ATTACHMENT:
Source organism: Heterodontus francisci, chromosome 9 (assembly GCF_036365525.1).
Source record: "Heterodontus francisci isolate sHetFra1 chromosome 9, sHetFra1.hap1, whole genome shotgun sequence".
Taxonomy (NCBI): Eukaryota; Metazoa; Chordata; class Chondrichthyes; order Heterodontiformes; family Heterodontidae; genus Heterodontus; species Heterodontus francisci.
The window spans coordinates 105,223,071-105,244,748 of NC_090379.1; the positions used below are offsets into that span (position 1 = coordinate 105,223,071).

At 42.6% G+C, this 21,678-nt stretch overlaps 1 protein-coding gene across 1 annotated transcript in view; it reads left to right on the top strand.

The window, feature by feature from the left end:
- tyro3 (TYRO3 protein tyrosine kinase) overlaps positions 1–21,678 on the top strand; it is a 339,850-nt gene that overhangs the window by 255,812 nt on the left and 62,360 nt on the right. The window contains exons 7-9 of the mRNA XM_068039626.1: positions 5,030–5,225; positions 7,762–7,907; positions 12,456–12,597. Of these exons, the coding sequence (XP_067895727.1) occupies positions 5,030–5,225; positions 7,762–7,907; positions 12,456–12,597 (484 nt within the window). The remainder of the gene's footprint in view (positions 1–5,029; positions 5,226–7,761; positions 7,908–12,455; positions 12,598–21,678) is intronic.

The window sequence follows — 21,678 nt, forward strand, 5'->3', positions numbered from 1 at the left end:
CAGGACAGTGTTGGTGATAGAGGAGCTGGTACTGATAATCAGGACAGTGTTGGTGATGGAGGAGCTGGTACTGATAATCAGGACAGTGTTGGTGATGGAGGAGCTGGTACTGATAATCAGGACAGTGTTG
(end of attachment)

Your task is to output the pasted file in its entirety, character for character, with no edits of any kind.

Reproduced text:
Source organism: Heterodontus francisci, chromosome 9 (assembly GCF_036365525.1).
Source record: "Heterodontus francisci isolate sHetFra1 chromosome 9, sHetFra1.hap1, whole genome shotgun sequence".
Taxonomy (NCBI): Eukaryota; Metazoa; Chordata; class Chondrichthyes; order Heterodontiformes; family Heterodontidae; genus Heterodontus; species Heterodontus francisci.
The window spans coordinates 105,223,071-105,244,748 of NC_090379.1; the positions used below are offsets into that span (position 1 = coordinate 105,223,071).

At 42.6% G+C, this 21,678-nt stretch overlaps 1 protein-coding gene across 1 annotated transcript in view; it reads left to right on the top strand.

The window, feature by feature from the left end:
- tyro3 (TYRO3 protein tyrosine kinase) overlaps positions 1–21,678 on the top strand; it is a 339,850-nt gene that overhangs the window by 255,812 nt on the left and 62,360 nt on the right. The window contains exons 7-9 of the mRNA XM_068039626.1: positions 5,030–5,225; positions 7,762–7,907; positions 12,456–12,597. Of these exons, the coding sequence (XP_067895727.1) occupies positions 5,030–5,225; positions 7,762–7,907; positions 12,456–12,597 (484 nt within the window). The remainder of the gene's footprint in view (positions 1–5,029; positions 5,226–7,761; positions 7,908–12,455; positions 12,598–21,678) is intronic.

The window sequence follows — 21,678 nt, forward strand, 5'->3', positions numbered from 1 at the left end:
CAGGACAGTGTTGGTGATAGAGGAGCTGGTACTGATAATCAGGACAGTGTTGGTGATGGAGGAGCTGGTACTGATAATCAGGACAGTGTTGGTGATGGAGGAGCTGGTACTGATAATCAGGACAGTGTTG